Beware of Fake Job Opportunity for Your Personal Information

Hawaii Habitat for Humanity Association, Inc. has been experiencing a recent sharp increase in people contacting us regarding a job opening and/or offer–it is a scam.

This employment scam involves individuals posing as private board members/hiring managers/employers and inviting them to an interview via text—resulting in an instant hire. These scam “job opportunities” often take the form of “personal or office assistants/receptionist/customer service representative” and frequently ask for personally identifiable information (PII) from individuals. What the scam is attempting to do is get the individual to provide them with personally identifiable information (PII), become unwitting money mules, or to send them money. Once PII is collected, there is a high chance that it could be used in future identity theft (address, SS#, bank information, etc.). This past month, Hawaii Habitat’s name has been used in scam job postings and people have reported seeing a job post through Indeed (

If you believe you have been in contact with a job scammer using our name, please follow these next steps:

  1. Forward all email correspondence to Hawaii Habitat at or call us at 808.847.7676 to discuss the situation. Hawaii Habitat is available to talk with anyone about any job posting prior to responding to an inquiry.
  2. Visit our website at to confirm if we have any job opportunities advertised before responding to any job posting.
  3. Report the job post as fraud
  4. Do not click on any links in the email regarding an interview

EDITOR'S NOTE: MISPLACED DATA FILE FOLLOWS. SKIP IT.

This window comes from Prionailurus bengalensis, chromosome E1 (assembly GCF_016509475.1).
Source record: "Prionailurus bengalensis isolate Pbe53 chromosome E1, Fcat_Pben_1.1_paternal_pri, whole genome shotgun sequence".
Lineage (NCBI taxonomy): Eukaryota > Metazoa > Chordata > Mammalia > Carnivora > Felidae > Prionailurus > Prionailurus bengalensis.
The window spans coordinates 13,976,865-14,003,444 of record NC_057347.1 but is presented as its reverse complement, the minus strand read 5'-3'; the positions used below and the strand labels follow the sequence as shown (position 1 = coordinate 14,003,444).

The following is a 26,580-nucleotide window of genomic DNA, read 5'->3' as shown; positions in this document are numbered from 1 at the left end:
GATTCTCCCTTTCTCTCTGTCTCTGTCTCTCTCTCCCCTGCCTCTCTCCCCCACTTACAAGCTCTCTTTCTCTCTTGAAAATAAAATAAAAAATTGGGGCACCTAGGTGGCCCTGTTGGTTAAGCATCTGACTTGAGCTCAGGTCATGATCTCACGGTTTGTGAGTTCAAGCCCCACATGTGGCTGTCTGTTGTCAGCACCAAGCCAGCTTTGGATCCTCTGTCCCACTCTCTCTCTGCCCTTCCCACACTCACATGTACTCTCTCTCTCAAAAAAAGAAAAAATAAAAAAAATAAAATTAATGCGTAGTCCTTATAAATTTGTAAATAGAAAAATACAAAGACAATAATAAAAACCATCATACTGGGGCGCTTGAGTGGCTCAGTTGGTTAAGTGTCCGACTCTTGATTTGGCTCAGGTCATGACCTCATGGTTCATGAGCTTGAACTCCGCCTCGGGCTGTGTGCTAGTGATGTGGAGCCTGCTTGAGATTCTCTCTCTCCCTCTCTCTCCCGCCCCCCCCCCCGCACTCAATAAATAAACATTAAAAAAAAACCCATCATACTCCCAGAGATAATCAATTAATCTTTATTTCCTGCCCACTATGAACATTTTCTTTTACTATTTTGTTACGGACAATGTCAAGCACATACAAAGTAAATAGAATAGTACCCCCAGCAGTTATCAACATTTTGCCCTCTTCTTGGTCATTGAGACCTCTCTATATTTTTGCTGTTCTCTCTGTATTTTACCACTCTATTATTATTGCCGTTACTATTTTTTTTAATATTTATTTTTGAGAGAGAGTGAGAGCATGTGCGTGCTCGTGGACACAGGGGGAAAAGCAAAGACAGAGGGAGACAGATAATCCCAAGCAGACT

5. Contact your local police department

Hawaii Habitat encourages you to:

  • Never provide any personal information by email to an employer
  • Use a different strong password for each online account
  • Change passwords more frequently for accounts with access to confidential data
  • Never share passwords with others
  • Whenever suspicious or just plain curious, google everything, website addresses, names used, companies mentioned, phone numbers given, all email addresses, even sentences from the emails as you might be unpleasantly surprised at what you find already posted online.
  • Consult directly with us if you have questions about any job posting tied to “Hawaii Habitat for Humanity Association, Inc” that seems “fishy” or too good to be true.

Job Posting Guidelines and Common Job Scams to Avoid

Over Payment Scams: Overpayment scams are designed to entice you with quick money in advance of doing any work. They are typically advertised as personal assistants, administrative assistants, or book-keeping positions needed to assist with processing checks and orders for supplies, or mystery/secret shopping. The new employee is instructed to deposit the check into the bank, take out their salary, and wire the remaining money to their agents. These fraudulent checks will quickly bounce and leave the new employee out thousands of dollars and facing criminal charges.

Read more about these scams:, Hawaii’s Fraud Prevention & Resource Guide, and

Email Phishing Scams: Online scammers are becoming much more sophisticated in their attempts to lure victims, especially using email links to false websites. It is increasingly difficult to tell the difference between legitimate and counterfeit online sites.

Be cautious if the email or job posting:

  • Does not list a company name
  • Comes from an email address that doesn’t match the company name (most legitimate companies will use the company domain instead of a Hotmail, Yahoo, or Gmail account)
  • Offers to pay a large amount of money for almost no work
  • Offers you a job without ever interacting with you or interviewing you
  • Asks you to pay an application fee
  • Wants you to transfer money from one account to another
  • Offers to send you a check before you do any work
  • Asks you to give your credit card or bank account numbers
  • Asks for copies of personal documents
  • Says you must send payment by wire service or courier
  • Offers you a large payment for allowing the use of your bank account – often for depositing checks or transferring money
  • Sends you an unexpectedly large check

No legitimate employer will send payment in advance and ask the employee to send a portion of it back. DO NOT provide any personal information especially social security numbers or financial information.